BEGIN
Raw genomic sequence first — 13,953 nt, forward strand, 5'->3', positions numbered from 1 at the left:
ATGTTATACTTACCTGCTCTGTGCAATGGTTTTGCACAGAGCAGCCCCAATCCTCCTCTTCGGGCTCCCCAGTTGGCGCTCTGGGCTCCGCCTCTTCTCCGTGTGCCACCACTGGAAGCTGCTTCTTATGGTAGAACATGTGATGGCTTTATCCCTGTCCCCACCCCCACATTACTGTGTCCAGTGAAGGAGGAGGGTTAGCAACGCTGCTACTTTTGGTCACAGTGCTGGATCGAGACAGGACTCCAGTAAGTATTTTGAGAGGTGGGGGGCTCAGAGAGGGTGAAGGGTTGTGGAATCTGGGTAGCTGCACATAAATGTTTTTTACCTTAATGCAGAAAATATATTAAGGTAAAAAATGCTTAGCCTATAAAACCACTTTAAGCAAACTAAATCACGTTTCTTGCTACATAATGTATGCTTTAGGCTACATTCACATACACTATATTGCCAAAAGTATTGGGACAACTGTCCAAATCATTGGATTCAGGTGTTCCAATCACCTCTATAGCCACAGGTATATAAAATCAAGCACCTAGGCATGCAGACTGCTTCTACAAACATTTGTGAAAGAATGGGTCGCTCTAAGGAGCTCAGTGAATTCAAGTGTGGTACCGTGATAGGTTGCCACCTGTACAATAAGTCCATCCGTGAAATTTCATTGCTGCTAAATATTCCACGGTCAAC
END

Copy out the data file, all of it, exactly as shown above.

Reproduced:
Raw genomic sequence first — 13,953 nt, forward strand, 5'->3', positions numbered from 1 at the left:
ATGTTATACTTACCTGCTCTGTGCAATGGTTTTGCACAGAGCAGCCCCAATCCTCCTCTTCGGGCTCCCCAGTTGGCGCTCTGGGCTCCGCCTCTTCTCCGTGTGCCACCACTGGAAGCTGCTTCTTATGGTAGAACATGTGATGGCTTTATCCCTGTCCCCACCCCCACATTACTGTGTCCAGTGAAGGAGGAGGGTTAGCAACGCTGCTACTTTTGGTCACAGTGCTGGATCGAGACAGGACTCCAGTAAGTATTTTGAGAGGTGGGGGGCTCAGAGAGGGTGAAGGGTTGTGGAATCTGGGTAGCTGCACATAAATGTTTTTTACCTTAATGCAGAAAATATATTAAGGTAAAAAATGCTTAGCCTATAAAACCACTTTAAGCAAACTAAATCACGTTTCTTGCTACATAATGTATGCTTTAGGCTACATTCACATACACTATATTGCCAAAAGTATTGGGACAACTGTCCAAATCATTGGATTCAGGTGTTCCAATCACCTCTATAGCCACAGGTATATAAAATCAAGCACCTAGGCATGCAGACTGCTTCTACAAACATTTGTGAAAGAATGGGTCGCTCTAAGGAGCTCAGTGAATTCAAGTGTGGTACCGTGATAGGTTGCCACCTGTACAATAAGTCCATCCGTGAAATTTCATTGCTGCTAAATATTCCACGGTCAAC